and cannot be quelled. This is simply not true.
Consider the events of the Velvet Revolution, or as
the Czechs prefer, the November Events of 1989 when
massive demonstrations and work stoppages toppled
the Communist regime of Gustav Husak. Without a shot
being fired the people of Czechoslovakia, led by two
groups, the Civic Forum and People Against Violence,
overthrew their oppressors. Despite calls for retribution
against the former Communist leaders, Vaclav Havel
insisted that his newly elected government would not
partake in the bloody repression that they had worked
so hard to overcome.
After centuries of subjugation and decades of apartheid,
the people of South Africa peacefully rejected the
elected government and voted overwhelmingly to replace
it with one that was more tolerant of all people.
Nelson Mandela, previously imprisoned for life as
a dissident, was elected President of South Africa.
Rather than prey on the inhumane slights done to him
and his people as an excuse for retribution, President
Mandela instead instituted the Truth and Reconciliation
Commission (TRC). The Commission heard testimony from
victims of violent acts, atrocities and human rights
abuses committed against South African blacks. The
TRC provided an outlet for thousands of victims to
be heard, and also allowed perpetrators to confess
their crimes in exchange for immunity. This lead to
a time of great healing in South Africa and became
the process through which democracy flourished.
If further evidence of a flip is needed one only need
look at Europe, which after half a century of two
devastating world wars, decided they had enough bloodletting
and needed to work toward common goals. Now, the European
nations have formed the European Union, giving equal
rights to all citizens of the member nations regardless
of their country of origin.
Or perhaps we have all forgotten the great Soviet
menace, which shadowed our lives and instilled fear
in U.S. citizens for four decades. It was dismantled
without violence by the visionary Mikhail Gorbachev,
who saw that the constant competition of warmongering
between the Soviet Union and the United States was
an insane zero sum game which no one could win. President
Gorbachev simply decided he wasn’t going to
play that game anymore—and he quit. End of the
Soviet Union, end of the Cold War.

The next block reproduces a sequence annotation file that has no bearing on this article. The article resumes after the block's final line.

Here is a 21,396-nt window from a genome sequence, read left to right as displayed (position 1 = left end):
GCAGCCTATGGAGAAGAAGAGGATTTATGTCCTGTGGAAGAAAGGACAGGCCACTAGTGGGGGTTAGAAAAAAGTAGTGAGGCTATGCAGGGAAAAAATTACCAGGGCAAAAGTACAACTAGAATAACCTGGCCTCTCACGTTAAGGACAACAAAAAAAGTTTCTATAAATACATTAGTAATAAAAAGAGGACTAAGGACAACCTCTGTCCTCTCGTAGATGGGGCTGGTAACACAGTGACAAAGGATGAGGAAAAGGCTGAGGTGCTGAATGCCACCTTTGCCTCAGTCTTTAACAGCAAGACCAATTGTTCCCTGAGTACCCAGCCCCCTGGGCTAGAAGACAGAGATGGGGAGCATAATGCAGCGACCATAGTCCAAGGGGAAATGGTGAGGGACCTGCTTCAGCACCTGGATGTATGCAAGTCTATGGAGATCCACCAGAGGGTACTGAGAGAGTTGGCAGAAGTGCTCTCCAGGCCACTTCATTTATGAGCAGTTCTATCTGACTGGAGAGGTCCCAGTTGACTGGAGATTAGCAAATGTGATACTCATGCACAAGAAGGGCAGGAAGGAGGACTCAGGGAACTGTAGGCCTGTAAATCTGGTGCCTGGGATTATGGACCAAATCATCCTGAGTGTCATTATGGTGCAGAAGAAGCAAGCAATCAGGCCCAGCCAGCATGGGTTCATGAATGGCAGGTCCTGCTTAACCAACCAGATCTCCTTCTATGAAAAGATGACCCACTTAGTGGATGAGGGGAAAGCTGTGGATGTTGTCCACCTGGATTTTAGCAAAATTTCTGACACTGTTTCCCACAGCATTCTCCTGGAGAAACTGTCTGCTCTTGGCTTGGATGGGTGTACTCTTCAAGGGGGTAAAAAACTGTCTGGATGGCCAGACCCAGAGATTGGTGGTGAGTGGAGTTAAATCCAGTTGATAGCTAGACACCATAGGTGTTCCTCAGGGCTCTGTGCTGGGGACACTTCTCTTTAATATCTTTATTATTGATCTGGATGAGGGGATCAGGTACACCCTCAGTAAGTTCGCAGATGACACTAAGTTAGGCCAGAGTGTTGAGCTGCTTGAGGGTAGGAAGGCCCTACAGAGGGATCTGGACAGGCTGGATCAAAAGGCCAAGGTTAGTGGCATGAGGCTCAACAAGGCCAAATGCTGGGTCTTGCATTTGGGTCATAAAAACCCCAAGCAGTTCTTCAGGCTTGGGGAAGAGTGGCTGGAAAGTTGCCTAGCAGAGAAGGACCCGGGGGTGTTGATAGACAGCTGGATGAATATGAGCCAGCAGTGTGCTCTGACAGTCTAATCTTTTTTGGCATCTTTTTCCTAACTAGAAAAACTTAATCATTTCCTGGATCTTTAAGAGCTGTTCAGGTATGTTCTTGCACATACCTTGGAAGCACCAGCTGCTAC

So when someone says to you that war is inevitable
and our differences are too hard to overcome, give
them a few of the examples above—and the ones
It’s a Matter of Culture
Believe it or not, there are peaceful societies to
which we can look for inspiration. The Zuni tribe
of the American Southwest, the Arapesh of New Guinea,
the Semai of Malaysia, the Xingo of Brazil, the Kogi
tribe of Peru, and the Buid of Mindoro are all societies
that accept the possibility of violence but stigmatize
anger, violence, boasting and arguing. They honor
those who ascribe to generosity and gentleness. These
are cultures that promote the importance of the individual
to the greater good of all.
So, it can be done. It is a matter of culture. It
is a matter of who and what we choose to be. It is
matter of vision, of will, of heart.
If the United States turned its great power into a
force for good we would reap untold benefits. Our
might could indeed stop all wars. We could support
the United Nations in real peacekeeping efforts rather
than token exercises with no impact. We could educate
every child in our country teaching them critical
thinking and self-reliance, instilling confidence
so that our leaders cannot mislead us into unnecessary
conflicts. We could redirect a full fifty percent
of the defense budget (and still outspend everyone
else) toward the Apollo Alliance and create a strong
energy-efficient country that doesn’t need foreign
adventures to feed its energy addiction. We could
eradicate poverty. We could focus our energies on
cleaning up the environment. We could provide health
care to every man, woman and child in this great nation
regardless of income. We could tend to the elderly
and allow them grace and dignity in their twilight
years. We could reduce violence in our own streets.
We could put our attention on preventing drug addiction
rather than incarceration.
We can turn an upside-down world Right Side Up in
just a few short years. A dream, you say? A fool’s
errand? What is the upside-down alternative? More
bloodshed? More dead innocents? More crying mothers
and distraught fathers? More anger, rage and retribution?
More of the same is not an answer.
The flip is occurring. But this one, perhaps the most
important of them all, requires you. It cannot happen
without you. The world needs your commitment, your
strength, your resolve and your enduring love to make
the flip toward worldwide peace. We all deserve a
better world. Let’s create it together.
“We look forward to the time when the Power
of Love will replace the Love of Power. Then will
our world know the blessings of Peace.”
David Rippe and Jared Rosen are coauthors of The
Flip—Turn Your World Around, Hampton Roads Publishing
Company. They can be reached at www.theflip.net